The J. Geils Band – Centerfold

The single came in September, 1981 but it didn’t really get traction until February 1982, so based on that fact, it is in my 1982 list. The J. Geils band never had another hit after it. Written by Seth Justman, we all know what the story of the song is. And even back in 1982, it was all about the big single.

In Australia this song was played regularly until the early nineties and then it stopped when the sounds of Seattle became popular. And 35 years later it is still relevant, because it renews it’s listeners with each generation due to the tongue in cheek lyrics.

Joan Jett and the Blackhearts – I Love Rock ‘n Roll

The song is written Alan Merrill and Jake Hooker of Arrows, who released their version in 1975. And it did nothing, until 1982.

Enter Joan Jett and the Blackhearts and MTV and what we have is another big single selling a so-so album..

The video clip was a constant and as a by-product, sales of the single continued to climb. And to this day, I still haven’t heard the album the song was on.

The beat was goin’ strong, Playin’ my favorite song

This is another song that will keep on keeping forever and a day. Guitar Hero brought it back into the public conversation and Britney Spears cover of it, for better or worse brought it even further back into the conversation.

Don Henley – I Cant Stand Still

I heard this song for the first time, thirty plus years after it’s release. What a groove. I had no idea what this song is about. But thanks to Google you can research it and Don Henley was going through his separation when he wrote this song with Danny Kortchmar. And once you know the source, you understand where he is coming from in the lyrics.

And baby, I can’t stand still (while he’s holding you)
I can’t stand (while he’s kissing you)

Don Henley – Long Way Home

It’s got this Jersey Springsteen vibe happening that I dig. Like “I Can’t Stand Still”, I heard this song just recently.

There’s three sides to every story, baby
There’s yours and there’s mine and the cold, hard truth

Amen. Ain’t that the truth.

We all have our own versions of truth, and if each event was captured on film to be viewed later, all of our versions would be different to what the footage shows.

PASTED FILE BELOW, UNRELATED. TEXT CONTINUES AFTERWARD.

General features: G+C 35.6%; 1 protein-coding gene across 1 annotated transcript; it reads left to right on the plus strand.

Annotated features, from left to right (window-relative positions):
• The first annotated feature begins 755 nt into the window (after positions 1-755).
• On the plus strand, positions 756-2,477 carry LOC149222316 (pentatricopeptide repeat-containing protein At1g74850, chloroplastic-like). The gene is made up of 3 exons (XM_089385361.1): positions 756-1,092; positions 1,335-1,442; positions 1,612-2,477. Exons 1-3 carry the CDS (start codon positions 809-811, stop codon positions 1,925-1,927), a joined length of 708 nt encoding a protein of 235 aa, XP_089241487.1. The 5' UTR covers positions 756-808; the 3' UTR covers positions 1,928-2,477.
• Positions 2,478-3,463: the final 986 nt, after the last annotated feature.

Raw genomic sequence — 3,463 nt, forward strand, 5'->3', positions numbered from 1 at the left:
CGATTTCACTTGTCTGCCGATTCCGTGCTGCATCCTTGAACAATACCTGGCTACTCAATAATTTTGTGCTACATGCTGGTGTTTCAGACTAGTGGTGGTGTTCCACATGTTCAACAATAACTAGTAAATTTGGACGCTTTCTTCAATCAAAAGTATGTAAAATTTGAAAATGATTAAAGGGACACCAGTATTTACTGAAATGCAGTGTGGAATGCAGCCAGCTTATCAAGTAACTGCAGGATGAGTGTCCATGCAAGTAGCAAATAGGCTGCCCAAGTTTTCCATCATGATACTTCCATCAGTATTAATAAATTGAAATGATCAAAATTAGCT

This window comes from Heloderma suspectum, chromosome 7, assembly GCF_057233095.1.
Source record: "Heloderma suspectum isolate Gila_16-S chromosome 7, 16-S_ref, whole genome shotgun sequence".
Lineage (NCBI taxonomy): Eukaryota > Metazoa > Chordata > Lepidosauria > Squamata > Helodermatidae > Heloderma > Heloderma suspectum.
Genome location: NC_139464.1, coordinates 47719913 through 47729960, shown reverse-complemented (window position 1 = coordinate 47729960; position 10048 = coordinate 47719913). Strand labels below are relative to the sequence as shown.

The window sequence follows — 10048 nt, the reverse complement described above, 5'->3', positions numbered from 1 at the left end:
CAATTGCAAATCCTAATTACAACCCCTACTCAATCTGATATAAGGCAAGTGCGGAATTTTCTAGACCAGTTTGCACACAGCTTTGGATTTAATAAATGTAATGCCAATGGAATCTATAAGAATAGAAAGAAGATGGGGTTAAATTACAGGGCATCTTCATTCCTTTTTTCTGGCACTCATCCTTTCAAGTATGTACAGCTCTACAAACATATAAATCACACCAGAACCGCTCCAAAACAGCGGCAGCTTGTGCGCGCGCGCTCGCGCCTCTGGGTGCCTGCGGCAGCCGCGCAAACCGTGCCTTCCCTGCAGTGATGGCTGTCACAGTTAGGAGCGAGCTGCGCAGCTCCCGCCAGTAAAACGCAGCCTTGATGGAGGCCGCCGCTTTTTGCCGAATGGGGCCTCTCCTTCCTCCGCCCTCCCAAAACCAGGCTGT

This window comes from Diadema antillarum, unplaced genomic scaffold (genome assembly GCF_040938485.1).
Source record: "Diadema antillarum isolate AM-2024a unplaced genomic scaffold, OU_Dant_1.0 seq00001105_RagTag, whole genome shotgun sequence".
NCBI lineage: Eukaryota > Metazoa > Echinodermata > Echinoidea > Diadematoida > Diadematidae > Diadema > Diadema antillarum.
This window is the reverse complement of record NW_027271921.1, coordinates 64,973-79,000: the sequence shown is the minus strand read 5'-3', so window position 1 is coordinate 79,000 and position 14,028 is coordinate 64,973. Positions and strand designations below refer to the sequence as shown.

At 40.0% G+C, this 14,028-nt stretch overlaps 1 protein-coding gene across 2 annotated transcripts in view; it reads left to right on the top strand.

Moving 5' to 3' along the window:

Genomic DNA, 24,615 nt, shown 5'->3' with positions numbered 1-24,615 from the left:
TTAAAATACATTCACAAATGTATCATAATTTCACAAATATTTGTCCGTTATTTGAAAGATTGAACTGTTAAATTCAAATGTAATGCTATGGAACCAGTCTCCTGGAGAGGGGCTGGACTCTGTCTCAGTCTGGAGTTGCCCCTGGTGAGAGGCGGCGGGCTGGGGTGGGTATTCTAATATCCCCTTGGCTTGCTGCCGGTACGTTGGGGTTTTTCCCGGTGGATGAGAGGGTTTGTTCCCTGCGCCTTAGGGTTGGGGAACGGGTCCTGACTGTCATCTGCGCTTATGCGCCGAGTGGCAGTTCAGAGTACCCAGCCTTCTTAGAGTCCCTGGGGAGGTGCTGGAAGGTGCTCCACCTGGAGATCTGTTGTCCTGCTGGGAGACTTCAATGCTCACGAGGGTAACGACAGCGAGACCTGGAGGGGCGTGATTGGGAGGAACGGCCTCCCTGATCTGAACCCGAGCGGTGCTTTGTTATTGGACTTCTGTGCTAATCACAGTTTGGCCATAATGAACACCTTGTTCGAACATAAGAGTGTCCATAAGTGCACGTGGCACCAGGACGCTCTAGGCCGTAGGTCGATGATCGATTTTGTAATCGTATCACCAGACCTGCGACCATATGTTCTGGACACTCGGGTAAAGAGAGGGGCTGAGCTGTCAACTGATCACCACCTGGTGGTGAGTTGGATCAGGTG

Joey Scarbury – Believe It or Not

It’s from the album “America’s Greatest Hero”. It was released in 1981, but it was still heard well into 1985. The TV show kept it in the conversation. It’s clichéd “inspirational lyrics” are just to clichéd but I guarantee you that everyone who heard the song remembers it.

The actual performer didn’t even write it. The song is written by Mike Post (music) and Stephen Geyer (lyrics).

Believe it or not I’m walking on air
I never thought I could feel so free
Flying away on a wing and a prayer, who could it be?
Believe it or not it’s just me

Queen – Hot Space

This is the album where Brian May just went missing. There is hardly any guitar on the album. It pops up in some songs here and there, but instead of it being used as a centrepiece for the songs, May holds back and decorates each song, like tinsel on a Christmas Tree.

Production wise, my ears just can’t escape the midi triggered drums in the early Eighties “mainstream” acts. It really dates the music back to a certain era.

“Under Pressure” is the one that most people would know. A co-write with David Bowie who also performs on it. The bass riff is iconic and it proved to be a hit twice, once in 1982 and again in 1990 when Vanilla Ice pinched the whole bass riff for “Ice, Ice Baby” and then claimed in court that he came up with it.

It’s the terror of knowing
What this world is about
Watching some good friends
Screaming “let me out”

I don’t know the exact meaning of the song from the bands point of view is, but the above words are truth. We know what this world is about and for a lot of us it gets too much.

Why can’t we give love that one more chance?

It’s because we get burned from it too many times. From a relationship point of view, it’s easier to be alone then to go through new relationships, making new friendships, while you are upset at the same time that some of the old friendships are lost. From a society point of view, “love” never existed. There is always hate, jealousy and envy.

Chicago – Hard To Say I’m Sorry

I had no idea who sang this song when it came out, but it was everywhere. If it sounds like a Toto song, it’s because Steve Lukather plays guitar on the song and David Paich and Steve Porcaro play synths.

Producer David Foster, who also co-wrote the song with vocalist Peter Cetera played piano on the song, while Cetera performed vocals and played bass guitar and acoustic guitar.

Everybody needs a little time away
I had to say, from each other

Damn right.

Cheap Trick – If You Want My Love

I dig this song. It’s the pre-chorus that hooks me in.

Written by guitarist Rick Nielsen, it’s got melodies all over it.

Lonely is only a place
You don’t know what it’s like

How cool is the line?

Steve Miller Band – Abracadabra

Boy, did Steve Miller become fab again after his Hall of Fame speech. But that was two weeks ago and today, its like it never existed.

Steve Miller wrote an infectious song and it was good enough to knock Chicago off the number 1 spot.

Abra-abracadabra
I want to reach out and grab ya

I got no idea what it means, but it sticks.

Keep me burnin’ for your love
With the touch of a velvet glove

Again, I got no idea why the touch had to be from a velvet glove, but it rhymes and it sticks.

A Flock of Seagulls – I Ran (So Far Away)